National Teach-In discusses recent executive order


After only one week in office, President Trump issued an executive order on immigration in the United States causing chaos and confusion in airports all across the world.

    The executive order, “Protecting the Nation From Foreign Terrorist Entry Into the United States” established Jan. 27, banned travelers from seven countries from entering the United States for 90 days. The countries affected by the ban were Iran, Iraq, Libya, Somalia, Sudan, Syria and Yemen.

    In an attempt to inform the world about President Trump’s sudden executive order against immigrants and refugees, qualified educators, advocates and lawyers in Muslim and immigration affairs hosted a virtual National Teach-In on Feb. 8. Organizers encouraged universities and colleges across the globe to participate in the live-stream of the discussion.

    DePauw was one of many universities, like Harvard University, Georgetown University, and the University of Wisconsin-Madison, that offered their students the opportunity to listen to the discussion and ultimately participate in asking questions to the seven panelists. Director of International Student Services Aliza Frame wanted to provide DePauw students the opportunity to participate in the teach-in.

    “This is a time when there’s a very important national conversation on immigration and the future of immigration in our country,” Frame said. “As an academic community, we think it is very important that we provide the opportunity for students to learn and engage in these kinds of topics.”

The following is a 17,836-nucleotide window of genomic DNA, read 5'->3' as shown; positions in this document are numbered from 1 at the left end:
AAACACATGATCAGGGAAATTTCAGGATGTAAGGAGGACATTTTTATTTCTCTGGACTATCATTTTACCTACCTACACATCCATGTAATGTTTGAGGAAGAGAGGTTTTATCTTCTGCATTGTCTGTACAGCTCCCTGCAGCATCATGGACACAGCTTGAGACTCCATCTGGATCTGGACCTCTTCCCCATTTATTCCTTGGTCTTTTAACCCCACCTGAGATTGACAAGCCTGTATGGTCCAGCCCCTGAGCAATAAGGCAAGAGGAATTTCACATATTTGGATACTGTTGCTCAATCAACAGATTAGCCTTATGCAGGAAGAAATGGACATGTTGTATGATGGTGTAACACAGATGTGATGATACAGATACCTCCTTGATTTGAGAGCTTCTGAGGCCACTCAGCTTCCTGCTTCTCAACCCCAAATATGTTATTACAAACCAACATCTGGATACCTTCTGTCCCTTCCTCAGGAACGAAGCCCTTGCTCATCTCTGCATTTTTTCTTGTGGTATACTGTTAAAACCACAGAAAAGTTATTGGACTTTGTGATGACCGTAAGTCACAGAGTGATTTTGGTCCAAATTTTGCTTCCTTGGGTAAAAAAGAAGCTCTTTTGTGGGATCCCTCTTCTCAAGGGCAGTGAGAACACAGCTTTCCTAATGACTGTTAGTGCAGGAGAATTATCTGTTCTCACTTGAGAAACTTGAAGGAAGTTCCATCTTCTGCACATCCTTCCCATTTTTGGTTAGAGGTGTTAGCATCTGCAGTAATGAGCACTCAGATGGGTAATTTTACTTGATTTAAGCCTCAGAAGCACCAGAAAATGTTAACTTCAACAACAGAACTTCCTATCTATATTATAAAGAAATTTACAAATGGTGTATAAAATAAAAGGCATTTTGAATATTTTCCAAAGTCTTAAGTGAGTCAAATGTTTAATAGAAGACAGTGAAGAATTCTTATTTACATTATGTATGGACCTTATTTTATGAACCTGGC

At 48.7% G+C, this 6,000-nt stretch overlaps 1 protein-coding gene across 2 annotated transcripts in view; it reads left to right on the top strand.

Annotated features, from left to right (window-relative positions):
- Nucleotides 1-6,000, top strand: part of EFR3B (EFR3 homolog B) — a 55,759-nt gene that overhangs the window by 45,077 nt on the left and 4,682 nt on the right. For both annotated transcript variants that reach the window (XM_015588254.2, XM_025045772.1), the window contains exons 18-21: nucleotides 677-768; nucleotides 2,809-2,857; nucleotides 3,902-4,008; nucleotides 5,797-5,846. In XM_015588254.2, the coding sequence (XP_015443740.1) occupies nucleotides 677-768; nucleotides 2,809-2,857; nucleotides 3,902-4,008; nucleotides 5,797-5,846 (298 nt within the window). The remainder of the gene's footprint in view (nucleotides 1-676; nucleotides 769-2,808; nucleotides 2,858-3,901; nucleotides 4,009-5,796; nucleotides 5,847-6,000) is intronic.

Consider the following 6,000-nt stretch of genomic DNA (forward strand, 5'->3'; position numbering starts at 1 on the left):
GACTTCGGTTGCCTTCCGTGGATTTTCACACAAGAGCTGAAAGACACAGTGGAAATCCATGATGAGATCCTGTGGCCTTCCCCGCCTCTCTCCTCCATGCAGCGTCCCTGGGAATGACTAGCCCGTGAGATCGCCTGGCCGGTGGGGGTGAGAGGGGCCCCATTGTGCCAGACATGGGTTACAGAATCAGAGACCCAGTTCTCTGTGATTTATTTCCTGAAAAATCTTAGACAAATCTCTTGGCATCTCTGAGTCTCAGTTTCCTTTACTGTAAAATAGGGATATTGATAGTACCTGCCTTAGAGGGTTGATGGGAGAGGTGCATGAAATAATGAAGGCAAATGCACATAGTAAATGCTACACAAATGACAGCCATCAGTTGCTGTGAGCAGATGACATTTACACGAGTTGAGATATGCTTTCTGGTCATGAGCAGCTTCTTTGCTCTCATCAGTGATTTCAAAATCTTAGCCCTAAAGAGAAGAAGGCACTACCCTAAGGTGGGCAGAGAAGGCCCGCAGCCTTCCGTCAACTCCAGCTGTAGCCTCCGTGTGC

The panelists engaged in the conversation regarding the ban were comprised of professors anywhere from George Washington University to ACLU of West Virginia.

    Following the executive order’s immediate implementation, a federal district court in Seattle, Washington has temporarily restrained the ban on the grounds of entangling religion by way of immigration, according to Khaled Beydoun. “Obviously, this order had immediate impact on individuals from these seven countries, refugees who were trying to come back into the country…” Beydoun said.

    Most panelists attempted to clarify confusion associated with the order; however, Stanford University’s Nisrin Elamin provided a firsthand experience of ban’s effect on passengers and travelers. Elamin was one of over 100 people detained under the executive order on her way back from Sudan.

    While Elamin was finally released after hours of waiting, she explained how, “…many others were deported back to where they boarded their planes…some were separated from their families.”

Both immigrants and non-immigrants attempting to enter the United States were barred from boarding their flights due to Trump’s executive order. Elamin explained that some travelers could not board their planes, despite having visas.

    What surprised Elamin most about the entire process was how the outcome of people’s detention depended on the officer in charge of the background check. Elamin stated, “The right language of the order in some parts is quite vague, which can then leave as much up for interpretation by individual officers who had their own biases.”